Hi friends! Are your knees still shaking from my Spooky Outdoor Halloween Tour? I’m glad you all are such good sports!
Today I’m going to share with you how I made my Halloween sign that you saw by my front door, with a little help from Paint.NET . You could use this tutorial to make any kind of sign your little DIY heart desires!
I purchased a piece of 1’x8′ pine unfinished at Home Depot for around $15. I trimmed about a foot off of the bottom so it would fit beneath my porch light and painted it black with acrylic paint.
I really want to share how I enlarge my letters because I had several inquires as to how I had done it for my barn sign that I made out of an old gate.
If you don’t need a letter-enlarging lesson, you can skip to the bottom for the rest of the sign tutorial 🙂
If you’re a regular follower, you know one thing about me. I’m cheap. I use paint.NET to enlarge my letters because it’s free!
Once you’ve downloaded paint.NET, open it up and your screen should look like what you see below. To start writing, click the window tab at the top and select “Tools”.
Your “Tools” tab is now to the left of your screen. Click the “T” icon to start writing.
To choose your font, click on the “Font” drop-down box just above your window. A list of fonts should appear for you to choose from. (These are all of the fonts that are currently loaded on your computer.) Then you can select your font size right next to it.
I chose “Charming Font”. The largest font size that shows is 288, but if you click in the font box until the area is hightlighted blue, you can type in whatever size you need. I chose 500. Then I typed the letter “E”.
To Save on Ink:
If you are printing thicker letters and want to save on ink, you can print only the outline by selecting the “Effects” tab at the top. Then choose “Stylize” and select “Outline”. Then it will give you the option to adjust the width of your outline.
That’s it! You’re ready to print!
If you make a mistake, you can undo your last action by clicking CTRL+Z at the same time or by clicking the blue back arrow in the tools across the top.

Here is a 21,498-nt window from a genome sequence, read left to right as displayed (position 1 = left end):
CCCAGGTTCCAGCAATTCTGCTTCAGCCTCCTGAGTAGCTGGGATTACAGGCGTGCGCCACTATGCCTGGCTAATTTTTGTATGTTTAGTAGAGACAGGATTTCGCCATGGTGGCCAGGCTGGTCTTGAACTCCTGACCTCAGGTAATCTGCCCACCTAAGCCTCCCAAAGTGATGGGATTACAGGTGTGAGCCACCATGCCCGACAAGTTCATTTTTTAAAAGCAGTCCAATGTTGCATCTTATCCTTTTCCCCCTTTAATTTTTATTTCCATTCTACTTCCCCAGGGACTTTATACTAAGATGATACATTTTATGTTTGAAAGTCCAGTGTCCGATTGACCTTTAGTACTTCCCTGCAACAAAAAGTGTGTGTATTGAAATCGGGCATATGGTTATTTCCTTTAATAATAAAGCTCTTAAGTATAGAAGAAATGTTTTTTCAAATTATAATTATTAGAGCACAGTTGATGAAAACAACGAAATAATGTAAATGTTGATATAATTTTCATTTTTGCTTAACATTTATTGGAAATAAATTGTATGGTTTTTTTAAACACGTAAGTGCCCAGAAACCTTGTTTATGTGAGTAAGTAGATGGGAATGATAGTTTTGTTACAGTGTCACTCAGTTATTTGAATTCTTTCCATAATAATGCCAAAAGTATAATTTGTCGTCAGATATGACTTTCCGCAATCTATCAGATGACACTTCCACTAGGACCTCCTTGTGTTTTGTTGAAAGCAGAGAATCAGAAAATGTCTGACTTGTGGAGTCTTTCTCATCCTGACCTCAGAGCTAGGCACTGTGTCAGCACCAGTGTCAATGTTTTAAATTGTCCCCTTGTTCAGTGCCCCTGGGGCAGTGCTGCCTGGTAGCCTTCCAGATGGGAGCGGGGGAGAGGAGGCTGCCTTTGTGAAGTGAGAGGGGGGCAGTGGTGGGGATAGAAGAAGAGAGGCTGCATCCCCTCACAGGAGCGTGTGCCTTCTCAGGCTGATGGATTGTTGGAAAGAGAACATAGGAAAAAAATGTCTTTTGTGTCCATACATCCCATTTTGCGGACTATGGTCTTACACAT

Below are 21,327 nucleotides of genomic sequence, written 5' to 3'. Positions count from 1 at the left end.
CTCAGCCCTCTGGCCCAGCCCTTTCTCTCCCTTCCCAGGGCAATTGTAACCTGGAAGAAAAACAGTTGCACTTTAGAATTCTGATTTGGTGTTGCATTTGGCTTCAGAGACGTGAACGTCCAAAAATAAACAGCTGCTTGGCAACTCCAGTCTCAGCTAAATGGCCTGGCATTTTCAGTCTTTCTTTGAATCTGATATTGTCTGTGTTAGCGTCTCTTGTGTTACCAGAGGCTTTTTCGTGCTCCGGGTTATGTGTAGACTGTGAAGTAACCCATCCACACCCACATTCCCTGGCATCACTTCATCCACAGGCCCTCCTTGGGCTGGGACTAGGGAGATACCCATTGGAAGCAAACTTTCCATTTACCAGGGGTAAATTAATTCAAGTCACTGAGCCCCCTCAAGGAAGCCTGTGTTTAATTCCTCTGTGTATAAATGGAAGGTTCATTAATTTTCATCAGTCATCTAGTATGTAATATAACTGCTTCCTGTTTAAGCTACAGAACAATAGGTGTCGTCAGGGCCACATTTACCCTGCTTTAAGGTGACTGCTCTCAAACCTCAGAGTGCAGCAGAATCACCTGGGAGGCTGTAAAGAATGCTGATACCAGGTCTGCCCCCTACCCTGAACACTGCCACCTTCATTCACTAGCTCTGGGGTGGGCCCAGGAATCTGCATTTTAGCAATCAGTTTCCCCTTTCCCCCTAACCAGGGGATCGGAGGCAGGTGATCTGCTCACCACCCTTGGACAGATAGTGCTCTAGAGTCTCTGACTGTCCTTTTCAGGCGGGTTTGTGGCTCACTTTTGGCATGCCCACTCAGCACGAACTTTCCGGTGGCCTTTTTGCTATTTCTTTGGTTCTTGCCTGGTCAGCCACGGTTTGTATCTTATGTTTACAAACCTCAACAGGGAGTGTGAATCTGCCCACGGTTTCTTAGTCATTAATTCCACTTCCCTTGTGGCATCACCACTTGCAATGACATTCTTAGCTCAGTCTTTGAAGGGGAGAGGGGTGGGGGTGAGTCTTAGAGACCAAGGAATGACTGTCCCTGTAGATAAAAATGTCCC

For this sign, my letters weren’t too thick, so I printed my letters as is.
To transfer, I rubbed chalk across the back of my letter. I usually use pencil, but I chose chalk since my background is black.
Then I place my chalked-up letter on the sign, chalk side down, and traced the outline of my letter with a pencil.
*You will want to print your letters in the reverse if you have a lighter background. Then place your letters on your project and pencil across the back. The ink from your computer will transfer. See that demonstrated here.
To reverse your letters:
Click the “Image” tab and select “Flip Horizontal”.
Time to paint. I used acrylic paint for my letters.
It’s much easier to hand paint big letters like these! I sanded and then sealed with spray-on matte sealer.
It wouldn’t be scary enough without a little blood…
I hope someone out there finds this helpful. Until I can afford a fancy machine to cut my letters for me, or until I win one of the million give-aways I’ve entered (ok so maybe it was only like three), I’ll be doing my letters old-school style.
What did you think of my sign? Not too spooky and pretty thrifty at $15, eh?
Have a Spooktacular weekend!
If you like what you see, there are several ways to follow along!